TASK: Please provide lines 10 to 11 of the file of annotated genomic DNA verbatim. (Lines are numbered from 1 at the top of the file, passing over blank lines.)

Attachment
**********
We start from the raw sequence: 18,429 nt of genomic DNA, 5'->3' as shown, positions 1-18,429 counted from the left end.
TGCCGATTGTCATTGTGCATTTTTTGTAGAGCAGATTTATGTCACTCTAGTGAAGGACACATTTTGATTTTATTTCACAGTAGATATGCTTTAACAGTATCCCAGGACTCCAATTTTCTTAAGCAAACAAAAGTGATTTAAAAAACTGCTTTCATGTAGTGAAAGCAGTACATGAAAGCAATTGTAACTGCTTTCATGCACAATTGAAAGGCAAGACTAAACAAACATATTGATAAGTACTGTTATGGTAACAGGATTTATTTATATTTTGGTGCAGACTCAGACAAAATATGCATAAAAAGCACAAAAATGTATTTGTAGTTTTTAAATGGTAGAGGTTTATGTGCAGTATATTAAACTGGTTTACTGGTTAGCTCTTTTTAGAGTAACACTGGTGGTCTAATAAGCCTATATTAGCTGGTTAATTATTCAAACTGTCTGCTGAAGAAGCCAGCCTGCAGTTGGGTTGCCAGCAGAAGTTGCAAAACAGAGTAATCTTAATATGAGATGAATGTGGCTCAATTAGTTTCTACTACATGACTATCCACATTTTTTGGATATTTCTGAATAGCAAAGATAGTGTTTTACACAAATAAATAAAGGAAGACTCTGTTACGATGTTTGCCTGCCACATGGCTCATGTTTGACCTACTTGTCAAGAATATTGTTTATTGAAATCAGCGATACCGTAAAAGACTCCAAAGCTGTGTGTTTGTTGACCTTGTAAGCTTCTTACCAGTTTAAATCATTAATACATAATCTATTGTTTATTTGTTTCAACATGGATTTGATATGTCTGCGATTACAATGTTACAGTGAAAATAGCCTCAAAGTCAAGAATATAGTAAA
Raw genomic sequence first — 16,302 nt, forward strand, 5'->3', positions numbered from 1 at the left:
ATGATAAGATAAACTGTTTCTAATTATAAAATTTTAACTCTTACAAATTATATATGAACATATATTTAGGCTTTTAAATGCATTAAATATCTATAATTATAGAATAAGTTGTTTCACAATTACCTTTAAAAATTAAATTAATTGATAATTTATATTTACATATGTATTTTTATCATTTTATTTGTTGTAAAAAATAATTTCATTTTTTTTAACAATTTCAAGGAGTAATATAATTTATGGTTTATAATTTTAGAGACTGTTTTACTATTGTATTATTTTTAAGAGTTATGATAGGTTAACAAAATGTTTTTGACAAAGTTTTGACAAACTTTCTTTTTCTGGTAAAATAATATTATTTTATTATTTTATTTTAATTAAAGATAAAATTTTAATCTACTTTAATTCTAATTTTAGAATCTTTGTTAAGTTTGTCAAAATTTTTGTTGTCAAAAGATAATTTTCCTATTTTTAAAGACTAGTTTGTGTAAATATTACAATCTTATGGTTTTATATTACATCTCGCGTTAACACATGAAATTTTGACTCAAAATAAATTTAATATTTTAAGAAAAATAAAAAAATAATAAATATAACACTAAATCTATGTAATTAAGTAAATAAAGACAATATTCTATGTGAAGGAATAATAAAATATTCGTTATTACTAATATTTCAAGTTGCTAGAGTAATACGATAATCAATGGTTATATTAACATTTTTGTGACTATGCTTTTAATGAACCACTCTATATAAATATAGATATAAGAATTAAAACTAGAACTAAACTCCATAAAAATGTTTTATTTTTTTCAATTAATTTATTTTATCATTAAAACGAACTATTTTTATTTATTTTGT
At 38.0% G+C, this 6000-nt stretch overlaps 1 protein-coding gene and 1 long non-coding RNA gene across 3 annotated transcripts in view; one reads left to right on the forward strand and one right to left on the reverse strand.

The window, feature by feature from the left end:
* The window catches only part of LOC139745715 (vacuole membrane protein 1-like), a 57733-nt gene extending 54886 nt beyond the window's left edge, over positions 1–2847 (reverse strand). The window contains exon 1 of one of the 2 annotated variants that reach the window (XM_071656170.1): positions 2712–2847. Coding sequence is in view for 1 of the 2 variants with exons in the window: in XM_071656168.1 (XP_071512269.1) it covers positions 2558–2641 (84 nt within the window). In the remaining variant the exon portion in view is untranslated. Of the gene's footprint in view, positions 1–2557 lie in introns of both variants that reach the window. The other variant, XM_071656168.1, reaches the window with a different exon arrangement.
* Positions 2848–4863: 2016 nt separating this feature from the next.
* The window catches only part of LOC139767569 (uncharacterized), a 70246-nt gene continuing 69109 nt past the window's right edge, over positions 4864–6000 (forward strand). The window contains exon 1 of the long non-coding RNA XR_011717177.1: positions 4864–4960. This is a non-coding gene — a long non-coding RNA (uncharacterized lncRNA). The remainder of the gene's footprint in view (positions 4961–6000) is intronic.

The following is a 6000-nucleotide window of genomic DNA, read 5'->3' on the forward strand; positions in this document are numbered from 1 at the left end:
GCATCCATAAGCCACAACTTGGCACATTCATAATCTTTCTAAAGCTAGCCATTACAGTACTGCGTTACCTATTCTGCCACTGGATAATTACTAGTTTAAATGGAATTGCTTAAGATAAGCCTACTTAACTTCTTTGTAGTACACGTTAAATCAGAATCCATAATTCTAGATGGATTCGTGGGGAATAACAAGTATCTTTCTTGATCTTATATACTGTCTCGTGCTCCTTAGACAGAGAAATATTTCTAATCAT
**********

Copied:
The following is a 6000-nucleotide window of genomic DNA, read 5'->3' on the forward strand; positions in this document are numbered from 1 at the left end:
GCATCCATAAGCCACAACTTGGCACATTCATAATCTTTCTAAAGCTAGCCATTACAGTACTGCGTTACCTATTCTGCCACTGGATAATTACTAGTTTAAATGGAATTGCTTAAGATAAGCCTACTTAACTTCTTTGTAGTACACGTTAAATCAGAATCCATAATTCTAGATGGATTCGTGGGGAATAACAAGTATCTTTCTTGATCTTATATACTGTCTCGTGCTCCTTAGACAGAGAAATATTTCTAATCAT